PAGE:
# Time dilation and length contraction

VertexOperator
I am confused about these two concupiscences of the consistency of light.
One of my books/notes says that time dilation and length contraction do not happen at the same time because they are 'the same thing' which kind of makes sense but the other says "when we reach relativistic velocities both time dilation and length contraction allow us to reach our destination faster because less time passes for the astronauts and less distance needs to be covered. However, mass dilation is one of the reasons that achieving relativistic speed is very difficult, as more and more energy is converted into mass as the speed increases..."
So can someone please explain this to me :)
Thank you!

clamtrox
... but the other says "when we reach relativistic velocities both time dilation and length contraction allow us to reach our destination faster because less time passes for the astronauts and less distance needs to be covered. However, mass dilation is one of the reasons that achieving relativistic speed is very difficult, as more and more energy is converted into mass as the speed increases..."

I wouldn't read this source if I were you. It's very confusing, and using an archaic formalism.

Consider a spaceship traveling from Earth to Alpha Centauri. From Earth's inertial frame, the distance the rocket covers is ~4 ly, but the clocks on board the spaceship run slower. This is time dilation (moving clocks run more slowly)

From the spaceship frame, the distance Earth and Alpha Centauri is shorter than 4 ly. This is length contraction (distances are shorter in a moving reference frame).

VertexOperator
Wow, I had a huge conceptual misunderstanding. Thank you so much :)
This is what I wrote in my notes:
"The nearest star to us, Proxima Centauri, is about 4.3 light years away. Travelling at the fastest speed any space probe has ever gone, it would take us over 42,000 years to reach it. At these speeds, it would take about 265 million years to reach the centre of our galaxy, and traveling beyond our galaxy would take inconceivable amounts of time.
However, space scientists have not given up. Designers of a new kind of spacecraft called a light sail make the claim that these craft could achieve speeds of up to 0.1c. In the future, engineers may be able to design spacecraft that can reach speeds much closer to the speed of light, and this would mean that the effects of time dilation and length contraction would become significant, and work in our favour. From the Earth's inertial frame, the distance the rocket covers is 4.3 light years, but time passes slower on the spacecraft than on Earth, so for the astronaut’s, the journey would take less time.. This is time dilation (moving clocks run more slowly). From the spaceship’s frame, the distance Earth and Alpha Centauri would have contracted to a shorter distance than 4.3 light years. This is length contraction (distances are shorter in a moving reference frame). Therefore the distance is shorter, which they cover in less time.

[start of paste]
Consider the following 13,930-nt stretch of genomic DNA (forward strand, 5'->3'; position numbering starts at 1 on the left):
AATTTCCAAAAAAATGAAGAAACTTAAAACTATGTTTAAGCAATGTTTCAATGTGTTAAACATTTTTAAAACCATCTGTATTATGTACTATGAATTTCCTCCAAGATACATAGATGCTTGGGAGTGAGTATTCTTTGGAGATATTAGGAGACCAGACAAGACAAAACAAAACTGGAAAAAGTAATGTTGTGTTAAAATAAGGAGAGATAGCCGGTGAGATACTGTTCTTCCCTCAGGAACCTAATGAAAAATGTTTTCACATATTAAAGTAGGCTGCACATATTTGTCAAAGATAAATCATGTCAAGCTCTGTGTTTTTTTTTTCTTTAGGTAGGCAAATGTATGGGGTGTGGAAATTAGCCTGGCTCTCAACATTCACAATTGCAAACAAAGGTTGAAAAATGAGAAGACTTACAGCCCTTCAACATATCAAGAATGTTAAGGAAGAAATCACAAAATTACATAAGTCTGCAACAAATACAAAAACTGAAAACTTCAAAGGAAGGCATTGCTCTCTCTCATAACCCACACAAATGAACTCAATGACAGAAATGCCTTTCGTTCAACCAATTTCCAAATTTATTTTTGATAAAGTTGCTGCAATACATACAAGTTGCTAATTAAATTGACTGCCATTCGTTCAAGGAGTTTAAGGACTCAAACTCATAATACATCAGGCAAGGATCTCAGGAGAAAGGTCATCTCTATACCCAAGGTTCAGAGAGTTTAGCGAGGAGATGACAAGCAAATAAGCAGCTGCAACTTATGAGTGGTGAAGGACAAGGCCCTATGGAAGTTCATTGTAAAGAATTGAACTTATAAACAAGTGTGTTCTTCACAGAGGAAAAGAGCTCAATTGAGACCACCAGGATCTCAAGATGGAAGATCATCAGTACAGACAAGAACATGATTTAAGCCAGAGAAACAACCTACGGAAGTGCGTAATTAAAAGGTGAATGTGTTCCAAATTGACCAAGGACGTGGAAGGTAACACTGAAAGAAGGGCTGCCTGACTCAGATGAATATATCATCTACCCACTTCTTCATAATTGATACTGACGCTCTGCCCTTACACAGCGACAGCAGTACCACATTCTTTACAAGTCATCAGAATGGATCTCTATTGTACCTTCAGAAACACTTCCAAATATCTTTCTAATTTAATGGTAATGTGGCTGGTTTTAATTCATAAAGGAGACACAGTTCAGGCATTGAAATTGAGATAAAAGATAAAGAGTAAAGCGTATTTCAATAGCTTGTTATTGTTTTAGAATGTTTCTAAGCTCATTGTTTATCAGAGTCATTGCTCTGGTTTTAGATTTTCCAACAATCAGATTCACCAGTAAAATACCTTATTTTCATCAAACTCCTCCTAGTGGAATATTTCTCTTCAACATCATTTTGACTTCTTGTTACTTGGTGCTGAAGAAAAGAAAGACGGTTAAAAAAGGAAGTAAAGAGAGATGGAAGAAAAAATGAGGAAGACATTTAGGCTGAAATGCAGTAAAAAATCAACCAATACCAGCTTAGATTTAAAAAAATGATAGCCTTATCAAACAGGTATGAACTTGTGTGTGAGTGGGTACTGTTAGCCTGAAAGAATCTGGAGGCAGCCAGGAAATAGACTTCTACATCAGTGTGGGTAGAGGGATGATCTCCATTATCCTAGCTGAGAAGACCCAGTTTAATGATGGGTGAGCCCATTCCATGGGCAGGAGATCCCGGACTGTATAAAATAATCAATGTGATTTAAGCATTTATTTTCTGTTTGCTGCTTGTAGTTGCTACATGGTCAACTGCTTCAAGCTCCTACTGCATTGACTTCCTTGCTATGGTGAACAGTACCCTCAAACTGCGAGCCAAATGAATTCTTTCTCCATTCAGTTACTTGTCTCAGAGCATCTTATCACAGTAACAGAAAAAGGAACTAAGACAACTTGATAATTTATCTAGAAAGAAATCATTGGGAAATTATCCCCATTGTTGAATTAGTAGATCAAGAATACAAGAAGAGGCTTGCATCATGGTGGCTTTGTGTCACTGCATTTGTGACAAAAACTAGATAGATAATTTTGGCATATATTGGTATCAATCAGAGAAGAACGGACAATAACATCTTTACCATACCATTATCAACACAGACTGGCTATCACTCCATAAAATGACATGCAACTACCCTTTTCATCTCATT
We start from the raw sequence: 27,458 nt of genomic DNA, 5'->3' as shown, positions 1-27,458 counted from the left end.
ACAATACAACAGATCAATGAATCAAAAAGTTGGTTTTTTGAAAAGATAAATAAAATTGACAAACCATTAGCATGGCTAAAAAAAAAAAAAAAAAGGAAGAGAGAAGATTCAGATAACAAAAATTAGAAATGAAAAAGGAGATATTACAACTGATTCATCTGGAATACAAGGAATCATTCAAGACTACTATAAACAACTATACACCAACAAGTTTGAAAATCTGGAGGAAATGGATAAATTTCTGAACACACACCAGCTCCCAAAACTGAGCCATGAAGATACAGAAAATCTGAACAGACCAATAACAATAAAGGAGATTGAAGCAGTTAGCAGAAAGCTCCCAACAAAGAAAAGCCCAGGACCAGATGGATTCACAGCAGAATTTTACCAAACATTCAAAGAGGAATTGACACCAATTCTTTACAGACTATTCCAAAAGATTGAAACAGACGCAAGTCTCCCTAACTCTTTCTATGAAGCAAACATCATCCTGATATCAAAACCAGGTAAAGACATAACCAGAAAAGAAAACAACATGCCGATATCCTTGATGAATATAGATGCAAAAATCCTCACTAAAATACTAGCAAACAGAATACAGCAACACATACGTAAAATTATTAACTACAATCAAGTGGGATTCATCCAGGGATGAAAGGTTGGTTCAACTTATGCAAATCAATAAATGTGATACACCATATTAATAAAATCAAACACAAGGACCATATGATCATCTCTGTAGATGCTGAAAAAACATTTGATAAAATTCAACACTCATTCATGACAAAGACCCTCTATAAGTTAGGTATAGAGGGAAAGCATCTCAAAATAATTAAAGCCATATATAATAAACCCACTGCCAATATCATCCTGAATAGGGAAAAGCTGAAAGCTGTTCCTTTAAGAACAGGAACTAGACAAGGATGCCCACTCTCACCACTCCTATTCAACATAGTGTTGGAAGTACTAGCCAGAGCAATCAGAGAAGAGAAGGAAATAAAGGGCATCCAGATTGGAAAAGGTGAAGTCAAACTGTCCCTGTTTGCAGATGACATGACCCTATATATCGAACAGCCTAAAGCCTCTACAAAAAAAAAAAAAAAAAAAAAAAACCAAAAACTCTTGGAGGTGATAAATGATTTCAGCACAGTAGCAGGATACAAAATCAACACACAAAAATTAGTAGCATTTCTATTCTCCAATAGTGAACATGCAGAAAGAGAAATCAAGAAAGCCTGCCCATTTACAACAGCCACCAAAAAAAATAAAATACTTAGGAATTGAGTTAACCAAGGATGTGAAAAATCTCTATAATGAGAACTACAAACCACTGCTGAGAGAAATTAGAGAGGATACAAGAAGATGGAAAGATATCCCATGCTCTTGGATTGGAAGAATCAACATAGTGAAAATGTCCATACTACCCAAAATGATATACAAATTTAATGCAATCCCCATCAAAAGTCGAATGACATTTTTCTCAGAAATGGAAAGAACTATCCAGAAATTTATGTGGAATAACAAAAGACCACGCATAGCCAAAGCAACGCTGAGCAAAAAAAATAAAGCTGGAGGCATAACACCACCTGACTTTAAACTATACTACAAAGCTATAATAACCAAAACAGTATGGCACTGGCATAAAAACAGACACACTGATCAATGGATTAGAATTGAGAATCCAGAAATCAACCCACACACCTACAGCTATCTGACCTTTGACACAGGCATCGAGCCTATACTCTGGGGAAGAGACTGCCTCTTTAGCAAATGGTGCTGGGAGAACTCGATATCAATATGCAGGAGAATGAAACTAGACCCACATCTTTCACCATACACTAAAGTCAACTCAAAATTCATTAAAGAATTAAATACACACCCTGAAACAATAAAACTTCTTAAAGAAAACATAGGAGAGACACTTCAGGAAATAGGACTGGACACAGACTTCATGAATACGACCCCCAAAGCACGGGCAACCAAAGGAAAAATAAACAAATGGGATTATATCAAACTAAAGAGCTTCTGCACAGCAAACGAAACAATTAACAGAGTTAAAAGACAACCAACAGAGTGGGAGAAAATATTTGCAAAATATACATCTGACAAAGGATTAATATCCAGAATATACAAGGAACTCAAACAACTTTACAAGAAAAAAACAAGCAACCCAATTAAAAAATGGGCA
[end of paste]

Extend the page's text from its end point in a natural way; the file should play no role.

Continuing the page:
However, assuming that such speeds are technically possible, the energy costs of achieving them would be prohibitive, since acceleration is always the most costly phase of a space mission This issue is made even worse by the effect of mass dilation, because as speeds approach the speed of light, even greater force and energy input is needed for only marginal increases."

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clamtrox
That's correct. Note that observers in both inertial frames agree on how much the astronauts have aged; just the cause of the lack of aging is different in different frames.

VertexOperator
That's correct. Note that observers in both inertial frames agree on how much the astronauts have aged; just the cause of the lack of aging is different in different frames.

So ultimately both time dilation and length contraction lead to the same result. That is what they meant by 'they are the same'. This is a much better explanation :) Thank you!

clamtrox
So ultimately both time dilation and length contraction lead to the same result. That is what they meant by 'they are the same'. This is a much better explanation :) Thank you!

Yes. A "deeper" explanation would be that there are things which do not depend on the coordinate system (like for example how wrinkly are the astronauts when they reach their destination). In different coordinate systems, space and time coordinates are different, and therefore the thing one coordinate system considers as "time" can be a mixture of "space" and "time" in another. This is why one observer calls the phenomenon time dilation, whereas another calls it length contraction.

Suraj Nehra
I wouldn't read this source if I were you. It's very confusing, and using an archaic formalism.

Consider a spaceship traveling from Earth to Alpha Centauri. From Earth's inertial frame, the distance the rocket covers is ~4 ly, but the clocks on board the spaceship run slower. This is time dilation (moving clocks run more slowly)

From the spaceship frame, the distance Earth and Alpha Centauri is shorter than 4 ly. This is length contraction (distances are shorter in a moving reference frame).

As far as I know it is the length of moving object that contract and not that of the reference point at rest

Staff Emeritus